So much has been written on the doctrine of sanctification, that we might wonder what is left! Yet it is such a foundational doctrine that it warrants fresh investigation and application for each generation. And we might expect from a pastor-theologian such as Sinclair Ferguson a particularly well-informed and at the same time pastorally warm approach. This new book is that, but his is also a distinctive approach, so far as books given to the subject go, and the result is a genuine contribution to the literature and a rich resource well within the grasp of every Christian reader.
Ferguson’s intent is not to provide a “systematic theology” of the doctrine of sanctification – although that is hardly absent. His goal, rather, is
to provide a manual of biblical teaching on holiness developed on the basis of extended expositions of foundational passages in the New Testament. By the end of the book we will have worked our way together through some of the most important biblical blueprints for building an entire life of holiness. (p.ix)
He does this out of the conviction that the Bible does not approach the doctrine of sanctification in a “how-to” fashion. There is no lack of New Testament imperatives, of course, but that’s not the first or most basic emphasis. The New Testament writers, rather, present the doctrine in its gospel light – a framework in which the indicatives dominate and underlie and inform the imperatives.
Ferguson approaches a definition of “holiness” in a distinctive way. The notion of “separation” is important in many respects, but it is not primary. We know this, if nothing else, he argues, from the fact that God is himself holy: surely we cannot rightly define any of his essential attributes first with reference to his creation. Before any creation and considered in himself without any reference to his creation, the triune God is himself holy. The primary idea, then, is not that of separation but of devotion. God is utterly devoted to himself – Father, Son, and Spirit. God’s holiness speaks of “the perfectly pure devotion of each of these three persons to the other two” (p.2). If this is so, then it follows that holiness in us is likewise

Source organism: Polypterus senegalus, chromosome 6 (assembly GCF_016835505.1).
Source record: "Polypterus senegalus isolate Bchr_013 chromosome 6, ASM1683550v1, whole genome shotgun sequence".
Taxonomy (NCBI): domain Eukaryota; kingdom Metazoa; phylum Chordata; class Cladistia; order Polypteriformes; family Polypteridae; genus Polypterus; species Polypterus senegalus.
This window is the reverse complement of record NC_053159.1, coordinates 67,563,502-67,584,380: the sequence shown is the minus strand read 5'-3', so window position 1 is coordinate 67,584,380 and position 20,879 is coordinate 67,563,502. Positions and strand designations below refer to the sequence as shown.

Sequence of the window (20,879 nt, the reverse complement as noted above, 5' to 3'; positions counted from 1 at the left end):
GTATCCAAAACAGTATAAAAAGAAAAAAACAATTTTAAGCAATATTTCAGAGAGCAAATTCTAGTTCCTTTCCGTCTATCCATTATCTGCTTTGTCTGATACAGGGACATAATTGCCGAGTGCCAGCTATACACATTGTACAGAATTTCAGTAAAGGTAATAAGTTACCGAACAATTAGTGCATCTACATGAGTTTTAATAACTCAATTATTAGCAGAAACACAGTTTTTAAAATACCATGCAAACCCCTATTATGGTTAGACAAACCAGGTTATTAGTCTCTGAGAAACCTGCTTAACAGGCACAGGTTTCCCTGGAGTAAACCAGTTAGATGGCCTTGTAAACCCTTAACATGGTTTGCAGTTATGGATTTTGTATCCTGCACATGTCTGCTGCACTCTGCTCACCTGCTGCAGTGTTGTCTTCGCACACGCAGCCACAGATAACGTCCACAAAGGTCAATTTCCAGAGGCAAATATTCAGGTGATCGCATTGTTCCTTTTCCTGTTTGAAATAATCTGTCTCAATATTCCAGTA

a corresponding deeply personal, intense, loving devotion to him – a belonging to him that is irreversible, unconditional, without any reserve on our part. Simply put, it means being entirely his, so that all we do and possess are his. We come to think all of our thoughts and build our lives on this foundation…. To be holy, to be sanctified, to be a ‘saint’, is in simple terms to be devoted to God. (p.4)
From here Ferguson proceeds to expound, in turn, his selected “foundational” passages: 1Peter 1:1-7, Romans 12:1-2, Galatians 2:20, Romans 6:1-14, Galatians 5:16-17, Colossians 3:1-17, Romans 8:12-13 with Colossians 3:5, selected passages on the law of God, Hebrews 12:1-14 with other selected passages in Hebrews, and finally Romans 8:29 and other selected passages on Christlikeness. These chapters are models of theological exposition pastorally framed, addressing “big picture” concerns such as union with Christ, definitive sanctification (even though he doesn’t use the term, except in a footnote citing John Murray), mortification, the relation of justification and sanctification, the work of the Holy Spirit, as well as Christian obedience and responsibility. Among the five appendices, I found Appendix 2 particularly helpful – a lucid explanation of Paul’s unique expression, “he [Christ] died to sin” in Romans 6:10. True to form, Ferguson’s expositions throughout are Christ centered and gospel informed. Systematic Theology, Biblical Theology, and redemptive-historical concerns inform each chapter, but the form is that of pastoral exposition marked by devotional warmth. In the end Ferguson’s new book does indeed provide a “Blueprint for Sanctification,” one that treats the doctrine on the Bible’s own terms. Of course the expositions necessarily entail certain subjects where – sadly – differences among us will likely always remain, such as some questions regarding the law of God. Good men will continue to quibble here. Yet Devoted to God is a rich resource every Christian will appreciate and find enriching and deeply profitable. I’ve said it before: Sinclair Ferguson is among my very favorite pastor-theologians, and this book yet again illustrates why. A genuine contribution for which I am grateful. Very highly recommended.
Fred G. Zaspel is executive editor here at Books At a Glance.
Buy the books
Devoted to God: Blueprints for Sanctification